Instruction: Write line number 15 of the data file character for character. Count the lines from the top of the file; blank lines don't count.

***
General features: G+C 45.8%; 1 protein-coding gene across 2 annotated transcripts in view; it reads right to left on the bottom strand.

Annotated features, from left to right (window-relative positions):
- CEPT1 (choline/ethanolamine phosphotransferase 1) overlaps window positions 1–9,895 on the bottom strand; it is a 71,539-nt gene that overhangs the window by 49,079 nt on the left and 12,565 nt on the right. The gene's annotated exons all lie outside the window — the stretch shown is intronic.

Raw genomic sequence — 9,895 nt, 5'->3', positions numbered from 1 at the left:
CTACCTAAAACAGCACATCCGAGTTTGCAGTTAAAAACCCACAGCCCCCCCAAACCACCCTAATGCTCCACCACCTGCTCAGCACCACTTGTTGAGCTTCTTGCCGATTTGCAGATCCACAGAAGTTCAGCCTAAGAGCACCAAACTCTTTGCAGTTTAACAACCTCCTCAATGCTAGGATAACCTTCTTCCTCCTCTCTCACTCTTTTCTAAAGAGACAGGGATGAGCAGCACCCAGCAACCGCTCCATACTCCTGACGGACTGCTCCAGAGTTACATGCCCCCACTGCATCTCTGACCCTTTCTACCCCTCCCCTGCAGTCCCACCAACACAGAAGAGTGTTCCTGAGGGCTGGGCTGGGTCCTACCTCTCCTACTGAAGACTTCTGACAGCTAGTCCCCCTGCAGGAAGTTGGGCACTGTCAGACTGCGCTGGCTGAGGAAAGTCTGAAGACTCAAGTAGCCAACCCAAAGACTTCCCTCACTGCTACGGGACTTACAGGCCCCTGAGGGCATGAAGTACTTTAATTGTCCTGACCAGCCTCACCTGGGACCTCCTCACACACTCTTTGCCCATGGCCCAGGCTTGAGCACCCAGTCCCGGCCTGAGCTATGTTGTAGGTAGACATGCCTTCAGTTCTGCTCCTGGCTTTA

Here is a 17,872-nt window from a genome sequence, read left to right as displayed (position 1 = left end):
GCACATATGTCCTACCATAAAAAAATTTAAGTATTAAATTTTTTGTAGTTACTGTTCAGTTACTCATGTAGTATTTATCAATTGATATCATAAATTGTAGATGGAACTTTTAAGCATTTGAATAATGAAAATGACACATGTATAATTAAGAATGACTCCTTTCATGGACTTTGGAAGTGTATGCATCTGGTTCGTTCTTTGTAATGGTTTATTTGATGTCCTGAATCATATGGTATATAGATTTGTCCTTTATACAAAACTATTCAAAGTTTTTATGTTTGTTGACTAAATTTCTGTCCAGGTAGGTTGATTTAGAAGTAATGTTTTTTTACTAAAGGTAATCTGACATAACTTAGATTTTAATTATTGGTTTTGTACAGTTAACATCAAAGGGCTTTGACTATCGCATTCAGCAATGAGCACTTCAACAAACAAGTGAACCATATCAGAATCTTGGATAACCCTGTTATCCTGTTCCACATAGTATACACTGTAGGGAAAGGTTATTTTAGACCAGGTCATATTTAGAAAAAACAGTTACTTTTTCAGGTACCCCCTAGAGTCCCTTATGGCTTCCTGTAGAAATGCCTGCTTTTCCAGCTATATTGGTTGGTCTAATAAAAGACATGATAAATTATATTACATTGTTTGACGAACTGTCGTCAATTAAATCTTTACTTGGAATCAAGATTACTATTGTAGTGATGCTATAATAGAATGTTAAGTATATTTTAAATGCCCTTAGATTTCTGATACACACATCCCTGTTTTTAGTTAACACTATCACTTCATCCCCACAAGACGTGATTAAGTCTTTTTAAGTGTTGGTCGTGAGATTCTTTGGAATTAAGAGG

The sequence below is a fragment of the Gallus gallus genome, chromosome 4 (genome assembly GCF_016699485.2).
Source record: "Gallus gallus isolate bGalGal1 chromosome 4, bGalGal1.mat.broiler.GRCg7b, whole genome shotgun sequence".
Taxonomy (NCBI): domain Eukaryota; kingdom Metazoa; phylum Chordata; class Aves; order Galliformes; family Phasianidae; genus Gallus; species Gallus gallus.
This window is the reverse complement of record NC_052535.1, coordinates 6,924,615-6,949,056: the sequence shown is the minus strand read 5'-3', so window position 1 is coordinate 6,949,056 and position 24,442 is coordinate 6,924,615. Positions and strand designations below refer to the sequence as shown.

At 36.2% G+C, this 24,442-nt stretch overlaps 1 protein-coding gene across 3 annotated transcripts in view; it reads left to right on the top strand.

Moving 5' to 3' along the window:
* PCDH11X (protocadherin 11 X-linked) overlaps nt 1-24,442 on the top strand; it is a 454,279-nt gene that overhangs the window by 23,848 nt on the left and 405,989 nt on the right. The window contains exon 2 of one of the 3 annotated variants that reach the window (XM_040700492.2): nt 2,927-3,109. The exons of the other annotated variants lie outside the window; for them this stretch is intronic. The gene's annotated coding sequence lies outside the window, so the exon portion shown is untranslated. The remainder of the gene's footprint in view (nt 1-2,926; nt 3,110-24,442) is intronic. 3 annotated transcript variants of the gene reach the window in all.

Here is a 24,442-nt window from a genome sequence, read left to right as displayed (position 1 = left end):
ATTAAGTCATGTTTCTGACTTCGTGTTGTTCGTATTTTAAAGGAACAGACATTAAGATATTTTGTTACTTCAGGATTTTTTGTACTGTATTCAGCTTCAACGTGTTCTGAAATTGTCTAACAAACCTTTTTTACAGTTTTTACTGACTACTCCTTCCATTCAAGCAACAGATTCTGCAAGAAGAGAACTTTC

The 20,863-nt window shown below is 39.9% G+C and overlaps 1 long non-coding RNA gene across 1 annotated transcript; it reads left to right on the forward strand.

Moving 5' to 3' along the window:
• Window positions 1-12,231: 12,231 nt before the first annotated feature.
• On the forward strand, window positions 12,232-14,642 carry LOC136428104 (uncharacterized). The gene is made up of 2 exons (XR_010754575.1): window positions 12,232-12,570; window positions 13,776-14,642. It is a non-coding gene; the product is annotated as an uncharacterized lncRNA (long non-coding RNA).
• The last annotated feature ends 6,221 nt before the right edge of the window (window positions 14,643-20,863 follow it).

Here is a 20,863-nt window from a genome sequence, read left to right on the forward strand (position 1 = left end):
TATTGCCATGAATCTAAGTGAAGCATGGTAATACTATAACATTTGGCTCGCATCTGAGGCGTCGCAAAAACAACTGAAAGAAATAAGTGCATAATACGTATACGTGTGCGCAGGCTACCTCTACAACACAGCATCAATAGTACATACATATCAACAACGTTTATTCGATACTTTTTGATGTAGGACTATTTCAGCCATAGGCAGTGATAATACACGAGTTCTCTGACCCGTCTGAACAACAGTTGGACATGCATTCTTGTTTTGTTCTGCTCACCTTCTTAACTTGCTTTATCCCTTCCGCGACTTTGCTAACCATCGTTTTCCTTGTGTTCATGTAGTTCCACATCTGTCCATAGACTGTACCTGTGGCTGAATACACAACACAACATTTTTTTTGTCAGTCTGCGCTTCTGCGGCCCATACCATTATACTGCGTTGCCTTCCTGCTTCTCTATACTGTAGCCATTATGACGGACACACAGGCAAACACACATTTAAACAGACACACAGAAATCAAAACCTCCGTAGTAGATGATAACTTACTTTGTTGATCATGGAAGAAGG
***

Here is a 24,442-nt window from a genome sequence, read left to right as displayed (position 1 = left end):